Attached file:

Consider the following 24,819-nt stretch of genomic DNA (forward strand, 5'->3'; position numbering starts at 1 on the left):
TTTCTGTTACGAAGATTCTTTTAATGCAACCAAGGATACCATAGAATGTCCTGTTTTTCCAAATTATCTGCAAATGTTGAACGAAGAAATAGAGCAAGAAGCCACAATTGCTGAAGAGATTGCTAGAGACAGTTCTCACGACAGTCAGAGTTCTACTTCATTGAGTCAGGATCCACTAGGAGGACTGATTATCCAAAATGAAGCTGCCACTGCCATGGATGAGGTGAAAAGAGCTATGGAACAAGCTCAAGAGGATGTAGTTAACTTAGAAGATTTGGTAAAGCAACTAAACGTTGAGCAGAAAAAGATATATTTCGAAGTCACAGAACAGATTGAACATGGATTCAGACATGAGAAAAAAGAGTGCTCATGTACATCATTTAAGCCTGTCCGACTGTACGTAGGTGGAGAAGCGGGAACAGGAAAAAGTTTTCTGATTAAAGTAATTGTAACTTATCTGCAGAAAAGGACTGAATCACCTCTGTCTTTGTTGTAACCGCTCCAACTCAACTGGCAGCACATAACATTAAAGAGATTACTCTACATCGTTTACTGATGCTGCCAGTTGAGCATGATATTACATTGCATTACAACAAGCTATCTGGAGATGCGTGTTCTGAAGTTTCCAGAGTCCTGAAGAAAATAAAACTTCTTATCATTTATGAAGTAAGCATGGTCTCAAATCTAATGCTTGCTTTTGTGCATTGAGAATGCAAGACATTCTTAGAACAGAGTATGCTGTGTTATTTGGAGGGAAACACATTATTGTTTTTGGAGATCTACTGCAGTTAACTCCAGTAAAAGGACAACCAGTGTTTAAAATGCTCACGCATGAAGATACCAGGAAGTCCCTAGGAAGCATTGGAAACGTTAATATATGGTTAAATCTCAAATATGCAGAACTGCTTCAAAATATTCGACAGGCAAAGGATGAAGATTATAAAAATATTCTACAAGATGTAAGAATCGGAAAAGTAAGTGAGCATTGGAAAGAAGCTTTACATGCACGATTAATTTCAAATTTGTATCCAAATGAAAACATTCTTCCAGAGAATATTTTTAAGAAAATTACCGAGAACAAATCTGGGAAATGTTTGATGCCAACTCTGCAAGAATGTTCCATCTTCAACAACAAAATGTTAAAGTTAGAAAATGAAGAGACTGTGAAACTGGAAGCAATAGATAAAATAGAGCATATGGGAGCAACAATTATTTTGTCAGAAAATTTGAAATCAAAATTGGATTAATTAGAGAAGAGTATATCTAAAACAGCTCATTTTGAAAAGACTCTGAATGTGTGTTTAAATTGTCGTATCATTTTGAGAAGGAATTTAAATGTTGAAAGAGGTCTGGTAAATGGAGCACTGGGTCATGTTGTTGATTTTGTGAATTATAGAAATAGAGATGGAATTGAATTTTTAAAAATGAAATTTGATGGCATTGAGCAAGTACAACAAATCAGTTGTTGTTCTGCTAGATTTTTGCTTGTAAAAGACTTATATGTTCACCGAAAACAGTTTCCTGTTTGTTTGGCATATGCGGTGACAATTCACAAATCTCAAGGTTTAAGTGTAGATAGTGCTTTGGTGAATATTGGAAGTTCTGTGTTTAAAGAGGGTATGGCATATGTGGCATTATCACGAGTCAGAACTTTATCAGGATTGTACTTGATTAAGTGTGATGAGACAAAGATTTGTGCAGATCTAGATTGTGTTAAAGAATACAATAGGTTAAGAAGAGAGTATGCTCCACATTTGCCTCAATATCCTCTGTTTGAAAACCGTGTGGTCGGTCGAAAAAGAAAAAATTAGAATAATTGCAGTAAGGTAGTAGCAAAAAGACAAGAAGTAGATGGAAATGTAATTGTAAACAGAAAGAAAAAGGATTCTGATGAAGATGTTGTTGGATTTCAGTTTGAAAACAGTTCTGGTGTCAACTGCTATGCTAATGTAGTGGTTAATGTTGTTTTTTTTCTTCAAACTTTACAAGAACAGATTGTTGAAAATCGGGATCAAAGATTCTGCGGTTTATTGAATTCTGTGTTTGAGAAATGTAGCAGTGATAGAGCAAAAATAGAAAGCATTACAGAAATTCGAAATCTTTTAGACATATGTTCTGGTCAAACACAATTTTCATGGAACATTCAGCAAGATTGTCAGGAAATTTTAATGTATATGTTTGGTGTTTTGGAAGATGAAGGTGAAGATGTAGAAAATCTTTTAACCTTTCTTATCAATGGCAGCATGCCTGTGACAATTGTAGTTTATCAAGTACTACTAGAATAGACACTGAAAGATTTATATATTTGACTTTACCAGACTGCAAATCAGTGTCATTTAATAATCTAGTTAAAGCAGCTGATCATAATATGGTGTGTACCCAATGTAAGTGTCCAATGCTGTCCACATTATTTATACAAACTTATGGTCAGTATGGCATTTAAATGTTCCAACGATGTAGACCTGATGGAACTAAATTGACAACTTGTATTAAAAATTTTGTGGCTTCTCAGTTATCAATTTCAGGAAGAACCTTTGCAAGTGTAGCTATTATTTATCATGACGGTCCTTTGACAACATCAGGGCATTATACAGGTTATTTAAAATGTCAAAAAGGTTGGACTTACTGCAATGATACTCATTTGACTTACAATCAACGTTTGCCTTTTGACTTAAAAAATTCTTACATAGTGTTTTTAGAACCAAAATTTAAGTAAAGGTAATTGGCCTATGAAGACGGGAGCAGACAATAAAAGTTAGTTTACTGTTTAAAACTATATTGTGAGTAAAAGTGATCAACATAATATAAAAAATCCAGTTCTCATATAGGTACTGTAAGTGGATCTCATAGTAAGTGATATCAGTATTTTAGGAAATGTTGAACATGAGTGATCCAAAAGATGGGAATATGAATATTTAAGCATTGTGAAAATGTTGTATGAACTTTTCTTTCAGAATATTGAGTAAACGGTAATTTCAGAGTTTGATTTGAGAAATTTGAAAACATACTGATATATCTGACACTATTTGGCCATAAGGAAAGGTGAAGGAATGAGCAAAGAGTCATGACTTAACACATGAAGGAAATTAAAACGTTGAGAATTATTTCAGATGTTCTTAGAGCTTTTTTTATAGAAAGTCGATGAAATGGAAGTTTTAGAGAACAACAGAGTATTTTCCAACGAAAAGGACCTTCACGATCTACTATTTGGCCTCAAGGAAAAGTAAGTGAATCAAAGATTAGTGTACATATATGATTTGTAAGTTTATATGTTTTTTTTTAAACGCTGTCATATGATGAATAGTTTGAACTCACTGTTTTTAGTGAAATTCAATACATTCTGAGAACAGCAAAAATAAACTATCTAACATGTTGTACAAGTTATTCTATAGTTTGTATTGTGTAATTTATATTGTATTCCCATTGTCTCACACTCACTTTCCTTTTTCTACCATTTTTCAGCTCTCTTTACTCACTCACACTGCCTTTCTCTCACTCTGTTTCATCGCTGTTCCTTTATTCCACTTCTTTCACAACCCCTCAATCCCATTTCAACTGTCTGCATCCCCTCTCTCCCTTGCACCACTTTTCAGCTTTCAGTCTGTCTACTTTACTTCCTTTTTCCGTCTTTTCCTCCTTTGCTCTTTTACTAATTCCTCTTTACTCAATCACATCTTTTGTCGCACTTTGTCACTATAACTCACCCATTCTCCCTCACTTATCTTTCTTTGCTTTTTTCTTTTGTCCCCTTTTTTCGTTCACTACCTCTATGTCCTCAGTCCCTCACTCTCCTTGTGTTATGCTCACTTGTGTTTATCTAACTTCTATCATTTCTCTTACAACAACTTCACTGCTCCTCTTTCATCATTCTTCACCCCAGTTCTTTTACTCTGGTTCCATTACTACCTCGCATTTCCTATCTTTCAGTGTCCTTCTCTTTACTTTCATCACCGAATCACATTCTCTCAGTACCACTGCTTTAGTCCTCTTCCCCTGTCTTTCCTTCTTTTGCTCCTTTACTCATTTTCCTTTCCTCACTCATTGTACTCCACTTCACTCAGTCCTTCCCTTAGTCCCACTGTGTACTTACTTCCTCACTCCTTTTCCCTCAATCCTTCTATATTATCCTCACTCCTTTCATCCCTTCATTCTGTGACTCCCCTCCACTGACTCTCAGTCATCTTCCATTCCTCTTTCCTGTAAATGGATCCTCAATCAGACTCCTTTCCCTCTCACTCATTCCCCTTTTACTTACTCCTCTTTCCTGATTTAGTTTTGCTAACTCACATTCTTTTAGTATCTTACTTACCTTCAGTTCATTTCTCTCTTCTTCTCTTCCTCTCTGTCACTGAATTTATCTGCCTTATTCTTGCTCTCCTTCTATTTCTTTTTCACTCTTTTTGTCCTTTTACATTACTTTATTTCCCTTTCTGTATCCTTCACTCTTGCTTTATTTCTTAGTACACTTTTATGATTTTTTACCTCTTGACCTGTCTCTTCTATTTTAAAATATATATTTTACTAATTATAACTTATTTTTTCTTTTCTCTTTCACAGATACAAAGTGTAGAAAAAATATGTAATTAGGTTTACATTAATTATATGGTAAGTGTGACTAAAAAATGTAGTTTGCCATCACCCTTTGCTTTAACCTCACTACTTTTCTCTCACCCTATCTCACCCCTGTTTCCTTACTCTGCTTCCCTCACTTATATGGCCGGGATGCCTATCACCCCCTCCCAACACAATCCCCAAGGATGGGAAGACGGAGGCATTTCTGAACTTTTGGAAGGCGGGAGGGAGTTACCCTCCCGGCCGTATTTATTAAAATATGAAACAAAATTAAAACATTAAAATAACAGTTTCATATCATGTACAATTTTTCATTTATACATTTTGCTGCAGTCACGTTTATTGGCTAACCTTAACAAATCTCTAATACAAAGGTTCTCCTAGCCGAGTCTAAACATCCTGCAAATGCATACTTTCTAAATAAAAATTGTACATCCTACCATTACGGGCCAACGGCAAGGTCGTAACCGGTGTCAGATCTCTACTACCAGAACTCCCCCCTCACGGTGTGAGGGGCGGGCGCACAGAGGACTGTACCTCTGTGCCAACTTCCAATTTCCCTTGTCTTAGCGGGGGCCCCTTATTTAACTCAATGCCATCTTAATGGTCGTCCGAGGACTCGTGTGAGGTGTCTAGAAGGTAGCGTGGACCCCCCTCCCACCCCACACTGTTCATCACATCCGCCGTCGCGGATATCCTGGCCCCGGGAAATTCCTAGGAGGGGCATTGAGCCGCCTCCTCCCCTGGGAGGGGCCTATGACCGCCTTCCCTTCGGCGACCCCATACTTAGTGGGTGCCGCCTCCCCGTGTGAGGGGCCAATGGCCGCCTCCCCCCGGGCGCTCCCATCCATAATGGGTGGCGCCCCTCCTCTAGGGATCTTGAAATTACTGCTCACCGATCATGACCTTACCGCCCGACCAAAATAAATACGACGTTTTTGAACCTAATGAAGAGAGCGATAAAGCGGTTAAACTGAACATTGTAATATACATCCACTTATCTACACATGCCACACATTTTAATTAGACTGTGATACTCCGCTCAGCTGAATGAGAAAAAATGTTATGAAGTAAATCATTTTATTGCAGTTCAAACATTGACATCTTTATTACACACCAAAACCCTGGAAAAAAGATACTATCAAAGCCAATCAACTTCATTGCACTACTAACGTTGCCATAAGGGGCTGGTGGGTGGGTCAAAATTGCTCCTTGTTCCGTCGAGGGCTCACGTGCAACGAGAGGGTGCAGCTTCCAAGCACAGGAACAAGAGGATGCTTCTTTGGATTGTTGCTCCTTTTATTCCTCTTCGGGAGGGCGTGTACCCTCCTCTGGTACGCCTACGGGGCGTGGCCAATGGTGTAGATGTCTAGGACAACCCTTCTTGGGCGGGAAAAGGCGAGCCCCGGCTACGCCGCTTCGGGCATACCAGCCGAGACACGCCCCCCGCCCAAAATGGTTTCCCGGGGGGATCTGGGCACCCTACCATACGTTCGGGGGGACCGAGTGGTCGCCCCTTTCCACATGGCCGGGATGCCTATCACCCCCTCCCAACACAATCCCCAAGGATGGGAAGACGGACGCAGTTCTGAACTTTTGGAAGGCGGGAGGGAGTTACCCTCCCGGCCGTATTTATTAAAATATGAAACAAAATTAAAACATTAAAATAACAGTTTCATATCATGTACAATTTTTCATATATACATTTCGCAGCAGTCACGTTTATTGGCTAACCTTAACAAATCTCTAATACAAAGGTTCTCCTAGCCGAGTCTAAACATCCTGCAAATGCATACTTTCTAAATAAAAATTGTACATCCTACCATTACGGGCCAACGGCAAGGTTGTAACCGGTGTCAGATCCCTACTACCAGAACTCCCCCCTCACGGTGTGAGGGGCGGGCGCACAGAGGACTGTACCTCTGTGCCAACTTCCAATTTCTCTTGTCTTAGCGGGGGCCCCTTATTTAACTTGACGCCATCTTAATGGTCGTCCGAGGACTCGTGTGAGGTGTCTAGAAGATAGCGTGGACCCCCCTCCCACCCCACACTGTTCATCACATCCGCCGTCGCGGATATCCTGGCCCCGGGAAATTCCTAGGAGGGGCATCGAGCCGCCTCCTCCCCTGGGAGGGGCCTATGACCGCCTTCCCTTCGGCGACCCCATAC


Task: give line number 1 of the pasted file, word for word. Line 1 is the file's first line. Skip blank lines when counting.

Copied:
Consider the following 24,819-nt stretch of genomic DNA (forward strand, 5'->3'; position numbering starts at 1 on the left):